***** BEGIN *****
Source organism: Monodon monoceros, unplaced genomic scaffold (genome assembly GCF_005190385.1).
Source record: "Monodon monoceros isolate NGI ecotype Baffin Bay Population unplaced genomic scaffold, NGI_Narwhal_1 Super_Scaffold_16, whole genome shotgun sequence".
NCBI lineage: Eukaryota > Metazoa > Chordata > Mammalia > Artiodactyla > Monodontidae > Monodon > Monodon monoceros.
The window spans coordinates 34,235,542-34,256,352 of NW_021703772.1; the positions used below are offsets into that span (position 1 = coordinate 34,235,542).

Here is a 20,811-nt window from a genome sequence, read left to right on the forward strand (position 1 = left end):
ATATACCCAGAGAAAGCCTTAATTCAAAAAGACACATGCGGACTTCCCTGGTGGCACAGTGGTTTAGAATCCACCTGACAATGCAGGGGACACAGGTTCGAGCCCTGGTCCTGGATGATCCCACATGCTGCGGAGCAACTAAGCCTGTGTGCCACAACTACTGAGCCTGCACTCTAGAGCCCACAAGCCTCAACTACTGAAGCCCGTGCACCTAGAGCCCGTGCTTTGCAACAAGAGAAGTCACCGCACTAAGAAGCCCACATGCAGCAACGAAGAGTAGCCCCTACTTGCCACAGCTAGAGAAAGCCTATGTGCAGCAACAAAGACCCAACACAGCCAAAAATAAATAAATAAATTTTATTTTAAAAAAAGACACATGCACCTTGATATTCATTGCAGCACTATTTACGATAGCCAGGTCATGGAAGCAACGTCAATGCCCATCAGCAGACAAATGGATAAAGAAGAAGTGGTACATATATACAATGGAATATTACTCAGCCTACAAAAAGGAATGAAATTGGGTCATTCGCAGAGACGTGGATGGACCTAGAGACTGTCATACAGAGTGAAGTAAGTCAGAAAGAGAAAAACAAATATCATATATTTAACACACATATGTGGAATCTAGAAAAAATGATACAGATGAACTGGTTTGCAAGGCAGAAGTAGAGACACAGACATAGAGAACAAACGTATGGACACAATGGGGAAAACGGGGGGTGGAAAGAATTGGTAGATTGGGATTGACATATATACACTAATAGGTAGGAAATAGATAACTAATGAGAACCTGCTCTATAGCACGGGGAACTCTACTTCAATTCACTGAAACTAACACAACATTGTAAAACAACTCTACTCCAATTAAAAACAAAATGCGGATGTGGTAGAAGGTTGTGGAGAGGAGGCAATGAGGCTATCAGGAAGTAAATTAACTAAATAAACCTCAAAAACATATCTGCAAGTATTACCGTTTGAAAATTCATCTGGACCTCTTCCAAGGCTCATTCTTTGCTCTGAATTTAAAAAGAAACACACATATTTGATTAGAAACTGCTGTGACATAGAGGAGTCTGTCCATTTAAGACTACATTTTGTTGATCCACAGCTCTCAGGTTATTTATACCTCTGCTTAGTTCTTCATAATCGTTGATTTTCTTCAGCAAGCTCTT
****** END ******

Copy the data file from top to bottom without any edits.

Source organism: Monodon monoceros, unplaced genomic scaffold (genome assembly GCF_005190385.1).
Source record: "Monodon monoceros isolate NGI ecotype Baffin Bay Population unplaced genomic scaffold, NGI_Narwhal_1 Super_Scaffold_16, whole genome shotgun sequence".
NCBI lineage: Eukaryota > Metazoa > Chordata > Mammalia > Artiodactyla > Monodontidae > Monodon > Monodon monoceros.
The window spans coordinates 34,235,542-34,256,352 of NW_021703772.1; the positions used below are offsets into that span (position 1 = coordinate 34,235,542).

Here is a 20,811-nt window from a genome sequence, read left to right on the forward strand (position 1 = left end):
ATATACCCAGAGAAAGCCTTAATTCAAAAAGACACATGCGGACTTCCCTGGTGGCACAGTGGTTTAGAATCCACCTGACAATGCAGGGGACACAGGTTCGAGCCCTGGTCCTGGATGATCCCACATGCTGCGGAGCAACTAAGCCTGTGTGCCACAACTACTGAGCCTGCACTCTAGAGCCCACAAGCCTCAACTACTGAAGCCCGTGCACCTAGAGCCCGTGCTTTGCAACAAGAGAAGTCACCGCACTAAGAAGCCCACATGCAGCAACGAAGAGTAGCCCCTACTTGCCACAGCTAGAGAAAGCCTATGTGCAGCAACAAAGACCCAACACAGCCAAAAATAAATAAATAAATTTTATTTTAAAAAAAGACACATGCACCTTGATATTCATTGCAGCACTATTTACGATAGCCAGGTCATGGAAGCAACGTCAATGCCCATCAGCAGACAAATGGATAAAGAAGAAGTGGTACATATATACAATGGAATATTACTCAGCCTACAAAAAGGAATGAAATTGGGTCATTCGCAGAGACGTGGATGGACCTAGAGACTGTCATACAGAGTGAAGTAAGTCAGAAAGAGAAAAACAAATATCATATATTTAACACACATATGTGGAATCTAGAAAAAATGATACAGATGAACTGGTTTGCAAGGCAGAAGTAGAGACACAGACATAGAGAACAAACGTATGGACACAATGGGGAAAACGGGGGGTGGAAAGAATTGGTAGATTGGGATTGACATATATACACTAATAGGTAGGAAATAGATAACTAATGAGAACCTGCTCTATAGCACGGGGAACTCTACTTCAATTCACTGAAACTAACACAACATTGTAAAACAACTCTACTCCAATTAAAAACAAAATGCGGATGTGGTAGAAGGTTGTGGAGAGGAGGCAATGAGGCTATCAGGAAGTAAATTAACTAAATAAACCTCAAAAACATATCTGCAAGTATTACCGTTTGAAAATTCATCTGGACCTCTTCCAAGGCTCATTCTTTGCTCTGAATTTAAAAAGAAACACACATATTTGATTAGAAACTGCTGTGACATAGAGGAGTCTGTCCATTTAAGACTACATTTTGTTGATCCACAGCTCTCAGGTTATTTATACCTCTGCTTAGTTCTTCATAATCGTTGATTTTCTTCAGCAAGCTCTT